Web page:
In 1996, the then Lankan captain Arjuna Ranatunga and coach Dav Whatmore sensed a potential in two of their lower order batsmen prior to the World Cup. Sanath Jayasuriya and Romesh Kaluwitharana were unheard names in world cricket, but today they are regarded as cricketing revolutionaries. In the 1996 World Cup, Sri Lankans came as underdogs but walked out of the tournament as champions. A lot of credit goes to their captain and coach for utilizing two of their underrated players to good effect. In 6 matches, Jayasuriya amassed 221 runs at a strike rate of 131.54, while Kaluwitharana with just 73 runs to his tally registered a monstrous strike rate of 140.38. It never mattered how the runs came in the first 15 overs. The 2 Lankan openers always came with an intent to clobber every bowler. The result, Sri Lanka walked out of the tournament as World Champions.
The Lankan assault continued even after their 1996 World Cup triumph. In the 1996 edition of Singer Cup, held in Singapore, Sanath Jayasuriya fired 134 off 65 balls. Interestingly, when Sanath was batting at 80, his partner Romesh batting alongside was yet to open his account. Sanath’s century came in just 48 balls, at then a new world record surpassing Mohammad Azharuddin’s 62 ball 100. All the major test playing nations were quick to realize the importance of having pinch hitters in the side. As a result, towards the late 90s teams started experimenting with their lower order batsmen for some pyrotechnics on top of the batting order.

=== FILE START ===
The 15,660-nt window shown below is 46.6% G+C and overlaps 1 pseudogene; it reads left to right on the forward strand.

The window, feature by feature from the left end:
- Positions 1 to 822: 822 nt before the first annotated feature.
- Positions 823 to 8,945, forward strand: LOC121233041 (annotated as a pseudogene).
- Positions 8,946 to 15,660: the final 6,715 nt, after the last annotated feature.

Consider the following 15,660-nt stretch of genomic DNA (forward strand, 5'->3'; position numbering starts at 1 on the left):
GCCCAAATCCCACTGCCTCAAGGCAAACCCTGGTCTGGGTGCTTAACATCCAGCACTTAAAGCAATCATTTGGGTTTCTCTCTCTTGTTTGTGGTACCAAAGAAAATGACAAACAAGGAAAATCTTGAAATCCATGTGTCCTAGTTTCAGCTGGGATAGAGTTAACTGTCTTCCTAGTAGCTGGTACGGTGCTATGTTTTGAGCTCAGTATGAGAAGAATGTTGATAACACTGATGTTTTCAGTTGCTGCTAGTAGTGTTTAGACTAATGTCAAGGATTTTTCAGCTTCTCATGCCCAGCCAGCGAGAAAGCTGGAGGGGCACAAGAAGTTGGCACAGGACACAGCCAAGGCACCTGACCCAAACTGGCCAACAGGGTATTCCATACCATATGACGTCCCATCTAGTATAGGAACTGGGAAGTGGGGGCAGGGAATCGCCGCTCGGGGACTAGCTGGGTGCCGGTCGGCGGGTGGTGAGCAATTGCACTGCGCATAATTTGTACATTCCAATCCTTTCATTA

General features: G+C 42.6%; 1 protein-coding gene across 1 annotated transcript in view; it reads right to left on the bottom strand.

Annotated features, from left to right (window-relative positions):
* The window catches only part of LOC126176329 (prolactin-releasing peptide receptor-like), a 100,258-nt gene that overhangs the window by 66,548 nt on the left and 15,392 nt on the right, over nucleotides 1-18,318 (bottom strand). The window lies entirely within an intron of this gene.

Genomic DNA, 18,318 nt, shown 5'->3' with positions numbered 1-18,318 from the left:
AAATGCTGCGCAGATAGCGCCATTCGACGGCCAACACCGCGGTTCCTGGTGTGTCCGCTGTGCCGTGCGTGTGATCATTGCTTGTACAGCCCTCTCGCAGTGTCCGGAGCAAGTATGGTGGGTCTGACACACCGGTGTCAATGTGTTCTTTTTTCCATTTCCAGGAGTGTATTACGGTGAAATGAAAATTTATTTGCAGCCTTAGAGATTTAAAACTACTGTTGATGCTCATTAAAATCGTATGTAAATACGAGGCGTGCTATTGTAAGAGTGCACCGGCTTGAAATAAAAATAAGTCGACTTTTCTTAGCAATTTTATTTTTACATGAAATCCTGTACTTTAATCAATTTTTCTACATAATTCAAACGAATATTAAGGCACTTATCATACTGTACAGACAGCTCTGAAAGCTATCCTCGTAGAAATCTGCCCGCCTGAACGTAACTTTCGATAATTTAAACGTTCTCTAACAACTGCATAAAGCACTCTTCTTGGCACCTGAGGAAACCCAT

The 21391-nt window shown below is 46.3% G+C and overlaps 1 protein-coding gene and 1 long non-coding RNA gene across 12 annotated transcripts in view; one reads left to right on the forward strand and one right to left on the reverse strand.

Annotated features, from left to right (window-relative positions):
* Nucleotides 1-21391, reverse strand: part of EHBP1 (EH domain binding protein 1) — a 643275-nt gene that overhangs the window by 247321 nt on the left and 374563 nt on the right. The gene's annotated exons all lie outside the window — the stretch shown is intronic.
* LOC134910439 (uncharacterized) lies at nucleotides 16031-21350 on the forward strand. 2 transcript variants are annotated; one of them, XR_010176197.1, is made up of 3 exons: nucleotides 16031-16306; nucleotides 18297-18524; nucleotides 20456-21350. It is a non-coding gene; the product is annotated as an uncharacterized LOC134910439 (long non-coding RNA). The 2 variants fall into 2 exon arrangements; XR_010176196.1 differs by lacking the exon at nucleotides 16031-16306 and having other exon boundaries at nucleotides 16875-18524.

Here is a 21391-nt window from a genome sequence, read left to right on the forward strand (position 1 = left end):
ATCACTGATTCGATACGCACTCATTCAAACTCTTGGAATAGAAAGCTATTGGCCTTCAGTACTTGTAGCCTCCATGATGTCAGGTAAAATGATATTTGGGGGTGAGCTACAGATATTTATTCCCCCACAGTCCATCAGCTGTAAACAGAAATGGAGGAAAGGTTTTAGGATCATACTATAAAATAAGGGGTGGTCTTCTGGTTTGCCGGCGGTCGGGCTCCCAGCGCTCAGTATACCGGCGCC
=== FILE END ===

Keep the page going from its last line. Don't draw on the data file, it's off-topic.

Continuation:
In the sub-continent, Pakistan found an explosive all-rounder in the form of Shahid Afridi who held the world record of fastest ODI century for close to two decades. India struggled for a while to find their lucky mojo and tried several players like Nayan Mongia, Sunil Joshi, and Javagal Srinath. Finally, they settled with the old warhorse Robin Singh, a medium pacer who played some memorable knocks on top including a 100 against Sri Lanka. Many would consider his best knock came against Pakistan in the finals of the Independence Cup when he scored 82 off 83 balls stitching a 179 run partnership with Sourav Ganguly for the 2nd wicket. Chasing 314 runs in 48 overs was not only a remarkable feat but the highest ever ODI total chased by any team in that period.